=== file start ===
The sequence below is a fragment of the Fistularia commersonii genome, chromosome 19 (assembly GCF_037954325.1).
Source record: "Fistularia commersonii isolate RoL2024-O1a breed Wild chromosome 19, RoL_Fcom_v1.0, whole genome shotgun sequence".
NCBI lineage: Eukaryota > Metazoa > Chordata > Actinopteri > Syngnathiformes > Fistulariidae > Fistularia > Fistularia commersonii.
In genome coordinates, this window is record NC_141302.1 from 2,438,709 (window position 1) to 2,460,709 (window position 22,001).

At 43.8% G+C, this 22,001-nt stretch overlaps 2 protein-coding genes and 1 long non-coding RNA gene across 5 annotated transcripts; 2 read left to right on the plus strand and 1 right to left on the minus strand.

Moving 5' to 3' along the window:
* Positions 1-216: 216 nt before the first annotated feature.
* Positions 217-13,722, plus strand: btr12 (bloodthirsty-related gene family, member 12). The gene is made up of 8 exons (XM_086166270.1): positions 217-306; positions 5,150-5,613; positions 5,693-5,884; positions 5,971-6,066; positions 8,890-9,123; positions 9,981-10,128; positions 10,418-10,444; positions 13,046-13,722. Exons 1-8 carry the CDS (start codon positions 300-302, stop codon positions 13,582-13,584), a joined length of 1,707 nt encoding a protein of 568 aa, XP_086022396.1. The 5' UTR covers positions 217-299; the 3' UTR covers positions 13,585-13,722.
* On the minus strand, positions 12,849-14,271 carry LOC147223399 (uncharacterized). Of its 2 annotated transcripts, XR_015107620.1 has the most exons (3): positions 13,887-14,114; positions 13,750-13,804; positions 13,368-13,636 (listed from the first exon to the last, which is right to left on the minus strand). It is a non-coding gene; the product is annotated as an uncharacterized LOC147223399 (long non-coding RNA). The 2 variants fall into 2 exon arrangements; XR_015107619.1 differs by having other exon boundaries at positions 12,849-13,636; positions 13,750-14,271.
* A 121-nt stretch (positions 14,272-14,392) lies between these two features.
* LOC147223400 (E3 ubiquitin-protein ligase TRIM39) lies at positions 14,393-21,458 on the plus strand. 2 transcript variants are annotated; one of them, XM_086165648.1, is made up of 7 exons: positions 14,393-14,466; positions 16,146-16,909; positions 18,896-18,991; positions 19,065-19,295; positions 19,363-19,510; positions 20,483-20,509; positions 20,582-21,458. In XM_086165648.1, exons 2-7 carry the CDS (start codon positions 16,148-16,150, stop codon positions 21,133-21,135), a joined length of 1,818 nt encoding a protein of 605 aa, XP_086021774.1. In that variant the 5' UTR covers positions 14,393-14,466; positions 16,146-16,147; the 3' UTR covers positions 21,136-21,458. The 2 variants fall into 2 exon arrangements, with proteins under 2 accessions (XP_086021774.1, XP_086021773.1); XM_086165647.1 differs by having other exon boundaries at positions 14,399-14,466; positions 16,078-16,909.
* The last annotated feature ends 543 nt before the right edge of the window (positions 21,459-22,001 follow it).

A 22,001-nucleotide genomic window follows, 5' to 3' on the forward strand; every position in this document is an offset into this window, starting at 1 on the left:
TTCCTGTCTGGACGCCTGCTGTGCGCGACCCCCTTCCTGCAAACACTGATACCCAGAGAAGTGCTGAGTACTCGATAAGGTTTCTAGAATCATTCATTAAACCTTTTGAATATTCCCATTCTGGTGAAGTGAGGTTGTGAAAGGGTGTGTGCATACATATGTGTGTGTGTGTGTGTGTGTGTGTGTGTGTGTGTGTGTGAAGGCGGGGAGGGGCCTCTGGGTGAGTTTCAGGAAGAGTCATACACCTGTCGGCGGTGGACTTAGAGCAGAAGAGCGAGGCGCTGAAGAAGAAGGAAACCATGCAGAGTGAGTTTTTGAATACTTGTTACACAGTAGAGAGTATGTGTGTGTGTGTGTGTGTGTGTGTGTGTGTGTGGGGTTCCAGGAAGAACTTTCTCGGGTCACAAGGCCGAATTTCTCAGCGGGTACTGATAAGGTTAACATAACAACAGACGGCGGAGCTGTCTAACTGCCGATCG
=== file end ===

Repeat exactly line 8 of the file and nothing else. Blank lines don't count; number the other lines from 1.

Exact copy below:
* Positions 217-13,722, plus strand: btr12 (bloodthirsty-related gene family, member 12). The gene is made up of 8 exons (XM_086166270.1): positions 217-306; positions 5,150-5,613; positions 5,693-5,884; positions 5,971-6,066; positions 8,890-9,123; positions 9,981-10,128; positions 10,418-10,444; positions 13,046-13,722. Exons 1-8 carry the CDS (start codon positions 300-302, stop codon positions 13,582-13,584), a joined length of 1,707 nt encoding a protein of 568 aa, XP_086022396.1. The 5' UTR covers positions 217-299; the 3' UTR covers positions 13,585-13,722.